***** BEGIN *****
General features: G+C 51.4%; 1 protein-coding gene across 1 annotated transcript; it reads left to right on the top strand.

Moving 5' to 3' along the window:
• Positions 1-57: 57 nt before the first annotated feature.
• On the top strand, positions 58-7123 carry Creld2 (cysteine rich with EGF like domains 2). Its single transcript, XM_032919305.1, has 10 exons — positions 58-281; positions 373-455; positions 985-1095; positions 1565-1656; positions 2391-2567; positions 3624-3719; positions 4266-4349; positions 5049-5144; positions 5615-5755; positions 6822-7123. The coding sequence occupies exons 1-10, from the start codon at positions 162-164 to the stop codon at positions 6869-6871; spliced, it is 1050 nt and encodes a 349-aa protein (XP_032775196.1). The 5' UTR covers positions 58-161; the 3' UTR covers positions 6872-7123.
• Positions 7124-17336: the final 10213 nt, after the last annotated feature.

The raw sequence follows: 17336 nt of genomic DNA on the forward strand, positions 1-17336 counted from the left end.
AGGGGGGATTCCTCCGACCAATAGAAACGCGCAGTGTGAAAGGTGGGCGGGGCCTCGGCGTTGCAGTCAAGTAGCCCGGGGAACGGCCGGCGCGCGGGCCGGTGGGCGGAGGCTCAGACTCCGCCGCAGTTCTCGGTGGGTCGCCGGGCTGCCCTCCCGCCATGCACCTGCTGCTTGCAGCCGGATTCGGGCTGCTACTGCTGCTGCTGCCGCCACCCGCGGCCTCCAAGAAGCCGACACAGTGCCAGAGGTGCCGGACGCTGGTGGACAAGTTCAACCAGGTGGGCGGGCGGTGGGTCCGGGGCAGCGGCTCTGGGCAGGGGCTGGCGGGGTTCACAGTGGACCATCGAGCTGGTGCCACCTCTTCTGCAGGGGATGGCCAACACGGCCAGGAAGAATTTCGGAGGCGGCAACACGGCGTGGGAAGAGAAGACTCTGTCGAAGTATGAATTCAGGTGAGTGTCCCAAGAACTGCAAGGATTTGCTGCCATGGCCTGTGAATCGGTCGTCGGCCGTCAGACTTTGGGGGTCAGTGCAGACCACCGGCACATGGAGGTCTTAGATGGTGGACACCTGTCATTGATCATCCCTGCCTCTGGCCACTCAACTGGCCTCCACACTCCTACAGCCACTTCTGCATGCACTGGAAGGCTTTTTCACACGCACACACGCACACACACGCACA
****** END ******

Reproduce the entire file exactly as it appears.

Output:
General features: G+C 51.4%; 1 protein-coding gene across 1 annotated transcript; it reads left to right on the top strand.

Moving 5' to 3' along the window:
• Positions 1-57: 57 nt before the first annotated feature.
• On the top strand, positions 58-7123 carry Creld2 (cysteine rich with EGF like domains 2). Its single transcript, XM_032919305.1, has 10 exons — positions 58-281; positions 373-455; positions 985-1095; positions 1565-1656; positions 2391-2567; positions 3624-3719; positions 4266-4349; positions 5049-5144; positions 5615-5755; positions 6822-7123. The coding sequence occupies exons 1-10, from the start codon at positions 162-164 to the stop codon at positions 6869-6871; spliced, it is 1050 nt and encodes a 349-aa protein (XP_032775196.1). The 5' UTR covers positions 58-161; the 3' UTR covers positions 6872-7123.
• Positions 7124-17336: the final 10213 nt, after the last annotated feature.

The raw sequence follows: 17336 nt of genomic DNA on the forward strand, positions 1-17336 counted from the left end.
AGGGGGGATTCCTCCGACCAATAGAAACGCGCAGTGTGAAAGGTGGGCGGGGCCTCGGCGTTGCAGTCAAGTAGCCCGGGGAACGGCCGGCGCGCGGGCCGGTGGGCGGAGGCTCAGACTCCGCCGCAGTTCTCGGTGGGTCGCCGGGCTGCCCTCCCGCCATGCACCTGCTGCTTGCAGCCGGATTCGGGCTGCTACTGCTGCTGCTGCCGCCACCCGCGGCCTCCAAGAAGCCGACACAGTGCCAGAGGTGCCGGACGCTGGTGGACAAGTTCAACCAGGTGGGCGGGCGGTGGGTCCGGGGCAGCGGCTCTGGGCAGGGGCTGGCGGGGTTCACAGTGGACCATCGAGCTGGTGCCACCTCTTCTGCAGGGGATGGCCAACACGGCCAGGAAGAATTTCGGAGGCGGCAACACGGCGTGGGAAGAGAAGACTCTGTCGAAGTATGAATTCAGGTGAGTGTCCCAAGAACTGCAAGGATTTGCTGCCATGGCCTGTGAATCGGTCGTCGGCCGTCAGACTTTGGGGGTCAGTGCAGACCACCGGCACATGGAGGTCTTAGATGGTGGACACCTGTCATTGATCATCCCTGCCTCTGGCCACTCAACTGGCCTCCACACTCCTACAGCCACTTCTGCATGCACTGGAAGGCTTTTTCACACGCACACACGCACACACACGCACA